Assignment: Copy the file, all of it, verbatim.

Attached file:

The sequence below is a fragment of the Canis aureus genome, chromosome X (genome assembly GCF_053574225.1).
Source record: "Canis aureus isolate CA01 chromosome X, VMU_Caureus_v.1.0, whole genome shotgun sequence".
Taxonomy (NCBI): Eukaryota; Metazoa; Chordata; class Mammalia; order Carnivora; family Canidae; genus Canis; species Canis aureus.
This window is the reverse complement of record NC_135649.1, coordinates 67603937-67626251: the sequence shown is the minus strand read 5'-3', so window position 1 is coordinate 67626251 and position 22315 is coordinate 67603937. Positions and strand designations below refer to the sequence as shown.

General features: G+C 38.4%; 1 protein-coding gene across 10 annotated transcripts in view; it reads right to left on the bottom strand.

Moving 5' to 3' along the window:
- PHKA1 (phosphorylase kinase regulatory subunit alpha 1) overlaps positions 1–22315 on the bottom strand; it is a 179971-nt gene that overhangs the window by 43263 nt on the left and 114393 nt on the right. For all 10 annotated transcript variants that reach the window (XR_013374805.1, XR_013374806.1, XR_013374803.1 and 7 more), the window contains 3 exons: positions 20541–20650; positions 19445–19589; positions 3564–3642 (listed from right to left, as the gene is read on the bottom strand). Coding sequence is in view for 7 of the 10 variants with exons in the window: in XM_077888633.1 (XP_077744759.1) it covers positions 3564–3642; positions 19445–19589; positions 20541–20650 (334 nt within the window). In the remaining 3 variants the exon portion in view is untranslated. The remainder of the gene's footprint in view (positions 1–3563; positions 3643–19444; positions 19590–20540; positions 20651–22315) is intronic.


The sequence below is a fragment of the Canis aureus genome, chromosome X (genome assembly GCF_053574225.1).
Source record: "Canis aureus isolate CA01 chromosome X, VMU_Caureus_v.1.0, whole genome shotgun sequence".
Taxonomy (NCBI): Eukaryota; Metazoa; Chordata; class Mammalia; order Carnivora; family Canidae; genus Canis; species Canis aureus.
This window is the reverse complement of record NC_135649.1, coordinates 67603937-67626251: the sequence shown is the minus strand read 5'-3', so window position 1 is coordinate 67626251 and position 22315 is coordinate 67603937. Positions and strand designations below refer to the sequence as shown.

General features: G+C 38.4%; 1 protein-coding gene across 10 annotated transcripts in view; it reads right to left on the bottom strand.

Moving 5' to 3' along the window:
- PHKA1 (phosphorylase kinase regulatory subunit alpha 1) overlaps positions 1–22315 on the bottom strand; it is a 179971-nt gene that overhangs the window by 43263 nt on the left and 114393 nt on the right. For all 10 annotated transcript variants that reach the window (XR_013374805.1, XR_013374806.1, XR_013374803.1 and 7 more), the window contains 3 exons: positions 20541–20650; positions 19445–19589; positions 3564–3642 (listed from right to left, as the gene is read on the bottom strand). Coding sequence is in view for 7 of the 10 variants with exons in the window: in XM_077888633.1 (XP_077744759.1) it covers positions 3564–3642; positions 19445–19589; positions 20541–20650 (334 nt within the window). In the remaining 3 variants the exon portion in view is untranslated. The remainder of the gene's footprint in view (positions 1–3563; positions 3643–19444; positions 19590–20540; positions 20651–22315) is intronic.